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VIDEO: Violent Protests in Netherlands After Turkish Islamist Rally Banned

Dutch police have deployed water cannons, horses, and dogs to disperse a violent protest of Turkish nationalists who rioted and chanted “Allah hu Akbar” (our god is greatest).

The demonstrators turned out after the Dutch government blocked two Turkish ministers from addressing rallies in the Netherlands in support of Islamist President Recep Tayyip Erdoğan expanding his power.

Thousands took to the streets of Amsterdam and Rotterdam. Cars and motorbikes drove in circles, waving Turkish flags and blowing their horns.

When police tried to clear the streets in Rotterdam, demonstrators threw stones, and rioting broke out. Some protestors were seen making the “grey wolf” fascist salute.

According to Dutch public broadcaster NOS, 13 people were arrested in Amsterdam for throwing stones at police, making “Hitler salutes”, and public violence. Six were arrested in Rotterdam for “insulting” police officers and throwing stones.

Around 400,000 people in the Netherlands hold dual Turkish and Dutch citizenship, making them eligible to vote in Turkey’s referendum on expanding presidential power.

President Erdoğan and his ruling AKP party have held rallies in Germany, Sweden, and France. However, rallies in Austria and Switzerland were cancelled. They were blocked in the Netherlands after Dutch populist Geert Wilders protested.

This led to Mr. Erdoğan accusing the Dutch government of acting like “Nazis” and threatening harsh sanctions.

Mr. Wilders hit back, saying: “We have a fifth column in the Netherlands. If your loyalty lies elsewhere then get out. No dual citizenship anymore. And shut the borders.”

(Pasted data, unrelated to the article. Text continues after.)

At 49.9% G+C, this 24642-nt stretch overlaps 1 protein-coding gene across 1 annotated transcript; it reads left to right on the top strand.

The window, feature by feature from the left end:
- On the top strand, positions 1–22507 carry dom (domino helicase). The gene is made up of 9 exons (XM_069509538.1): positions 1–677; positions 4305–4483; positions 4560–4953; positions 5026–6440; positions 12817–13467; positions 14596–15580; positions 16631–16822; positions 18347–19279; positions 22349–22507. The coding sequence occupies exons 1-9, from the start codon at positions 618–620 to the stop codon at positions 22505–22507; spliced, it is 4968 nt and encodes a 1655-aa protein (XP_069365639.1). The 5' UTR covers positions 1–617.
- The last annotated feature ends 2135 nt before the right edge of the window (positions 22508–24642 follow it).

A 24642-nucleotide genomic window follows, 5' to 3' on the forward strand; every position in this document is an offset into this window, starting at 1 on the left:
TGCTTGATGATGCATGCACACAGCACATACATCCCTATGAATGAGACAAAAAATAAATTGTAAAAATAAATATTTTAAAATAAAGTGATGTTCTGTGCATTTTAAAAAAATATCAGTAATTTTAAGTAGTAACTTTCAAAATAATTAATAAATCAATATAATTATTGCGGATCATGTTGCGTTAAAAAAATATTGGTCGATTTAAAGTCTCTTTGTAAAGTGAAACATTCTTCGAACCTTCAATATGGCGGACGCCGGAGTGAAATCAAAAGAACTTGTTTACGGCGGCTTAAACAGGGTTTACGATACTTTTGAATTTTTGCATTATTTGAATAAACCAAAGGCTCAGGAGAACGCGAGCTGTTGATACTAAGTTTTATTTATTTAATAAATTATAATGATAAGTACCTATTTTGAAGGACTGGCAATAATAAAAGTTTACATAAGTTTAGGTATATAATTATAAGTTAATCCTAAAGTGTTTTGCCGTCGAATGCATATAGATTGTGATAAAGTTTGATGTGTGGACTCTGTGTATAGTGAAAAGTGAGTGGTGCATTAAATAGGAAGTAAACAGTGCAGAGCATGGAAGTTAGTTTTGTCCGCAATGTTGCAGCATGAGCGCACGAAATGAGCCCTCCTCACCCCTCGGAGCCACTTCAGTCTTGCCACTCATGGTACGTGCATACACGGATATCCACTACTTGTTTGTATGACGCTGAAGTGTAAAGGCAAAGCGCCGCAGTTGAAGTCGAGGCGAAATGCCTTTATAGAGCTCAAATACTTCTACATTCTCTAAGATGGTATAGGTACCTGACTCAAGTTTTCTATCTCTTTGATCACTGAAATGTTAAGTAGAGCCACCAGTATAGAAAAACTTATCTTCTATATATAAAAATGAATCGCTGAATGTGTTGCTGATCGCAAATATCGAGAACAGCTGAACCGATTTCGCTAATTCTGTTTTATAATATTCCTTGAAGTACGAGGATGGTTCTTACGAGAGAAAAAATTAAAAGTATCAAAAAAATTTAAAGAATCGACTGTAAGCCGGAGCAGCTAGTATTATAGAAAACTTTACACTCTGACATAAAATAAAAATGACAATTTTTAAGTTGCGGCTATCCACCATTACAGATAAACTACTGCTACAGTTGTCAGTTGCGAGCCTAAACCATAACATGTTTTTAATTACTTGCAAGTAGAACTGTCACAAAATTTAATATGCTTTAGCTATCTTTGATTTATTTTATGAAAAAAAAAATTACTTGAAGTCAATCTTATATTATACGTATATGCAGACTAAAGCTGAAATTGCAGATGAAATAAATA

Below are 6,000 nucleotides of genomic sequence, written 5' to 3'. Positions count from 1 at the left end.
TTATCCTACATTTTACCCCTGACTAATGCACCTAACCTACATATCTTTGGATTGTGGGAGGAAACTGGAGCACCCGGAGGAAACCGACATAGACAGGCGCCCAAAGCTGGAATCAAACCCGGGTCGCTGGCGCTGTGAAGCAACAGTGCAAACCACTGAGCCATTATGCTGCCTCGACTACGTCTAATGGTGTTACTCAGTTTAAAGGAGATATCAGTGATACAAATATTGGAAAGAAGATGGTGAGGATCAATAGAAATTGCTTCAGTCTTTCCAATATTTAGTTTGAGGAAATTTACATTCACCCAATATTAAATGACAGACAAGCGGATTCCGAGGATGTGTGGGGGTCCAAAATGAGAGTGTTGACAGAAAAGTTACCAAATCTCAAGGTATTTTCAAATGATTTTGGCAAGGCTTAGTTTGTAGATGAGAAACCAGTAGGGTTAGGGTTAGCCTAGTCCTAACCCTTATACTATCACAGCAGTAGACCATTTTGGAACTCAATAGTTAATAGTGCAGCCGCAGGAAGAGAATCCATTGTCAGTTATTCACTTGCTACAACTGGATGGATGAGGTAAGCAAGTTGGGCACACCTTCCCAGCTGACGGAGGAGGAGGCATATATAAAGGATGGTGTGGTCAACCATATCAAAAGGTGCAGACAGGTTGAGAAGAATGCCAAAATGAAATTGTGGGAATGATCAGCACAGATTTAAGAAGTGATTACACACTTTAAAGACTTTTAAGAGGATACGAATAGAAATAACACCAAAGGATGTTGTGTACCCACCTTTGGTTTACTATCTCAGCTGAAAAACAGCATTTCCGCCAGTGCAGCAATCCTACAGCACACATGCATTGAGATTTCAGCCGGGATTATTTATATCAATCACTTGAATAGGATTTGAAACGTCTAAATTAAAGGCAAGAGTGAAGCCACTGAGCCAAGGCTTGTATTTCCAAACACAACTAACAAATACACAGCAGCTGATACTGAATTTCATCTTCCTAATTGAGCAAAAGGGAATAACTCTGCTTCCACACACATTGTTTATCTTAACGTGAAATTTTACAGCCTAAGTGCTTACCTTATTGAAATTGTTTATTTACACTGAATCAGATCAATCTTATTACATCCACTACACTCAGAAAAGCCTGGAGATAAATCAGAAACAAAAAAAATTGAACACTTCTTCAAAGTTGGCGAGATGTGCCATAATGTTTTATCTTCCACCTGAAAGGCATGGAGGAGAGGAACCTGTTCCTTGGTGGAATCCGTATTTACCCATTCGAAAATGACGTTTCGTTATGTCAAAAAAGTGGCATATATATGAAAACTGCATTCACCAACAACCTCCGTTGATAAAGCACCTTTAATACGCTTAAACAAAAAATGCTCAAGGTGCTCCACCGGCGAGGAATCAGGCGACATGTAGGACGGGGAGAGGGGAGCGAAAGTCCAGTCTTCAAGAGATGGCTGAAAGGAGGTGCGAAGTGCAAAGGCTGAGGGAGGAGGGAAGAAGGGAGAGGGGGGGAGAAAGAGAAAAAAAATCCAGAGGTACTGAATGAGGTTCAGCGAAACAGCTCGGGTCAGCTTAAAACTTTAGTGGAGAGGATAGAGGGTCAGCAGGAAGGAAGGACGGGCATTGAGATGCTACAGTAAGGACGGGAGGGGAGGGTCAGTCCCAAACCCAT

The Dutch go to the polls in the presidential election in less than 48 hours. The escalating diplomatic crisis with Turkey and violent, Islamist-linked protests are likely to help Mr. Wilders and his anti-mass migration party, the Party for Freedom (PVV).

Turkish residents in the Netherlands waving Turkey’s national flags take part in a gathering outside Turkey’s consulate in Rotterdam on March 11, 2017. (EMMANUEL DUNAND/AFP/Getty)

The Turkish ambassador to the Netherlands (2nd-L) addresses Turkish residents of the Netherlands gathered for a protest outside Turkey’s consulate in Rotterdam on March 11, 2017. (EMMANUEL DUNAND/AFP/Getty)

Turkish residents of the Netherlands gather for a protest in Rotterdam on March 11, 2017. (EMMANUEL DUNAND/AFP/Getty)

Police officers face Turkish residents of the Netherlands gathered for a protest outside Turkey’s consulate in Rotterdam on March 11, 2017. (EMMANUEL DUNAND/AFP/Getty)

Policemen break up protests that erupted around the Turkish consulate after Dutch authorities barred Turkish ministers from visiting, early March 12, 2017, in Rotterdam in the Netherlands. (BAS CZERWINSKI/AFP/Getty)

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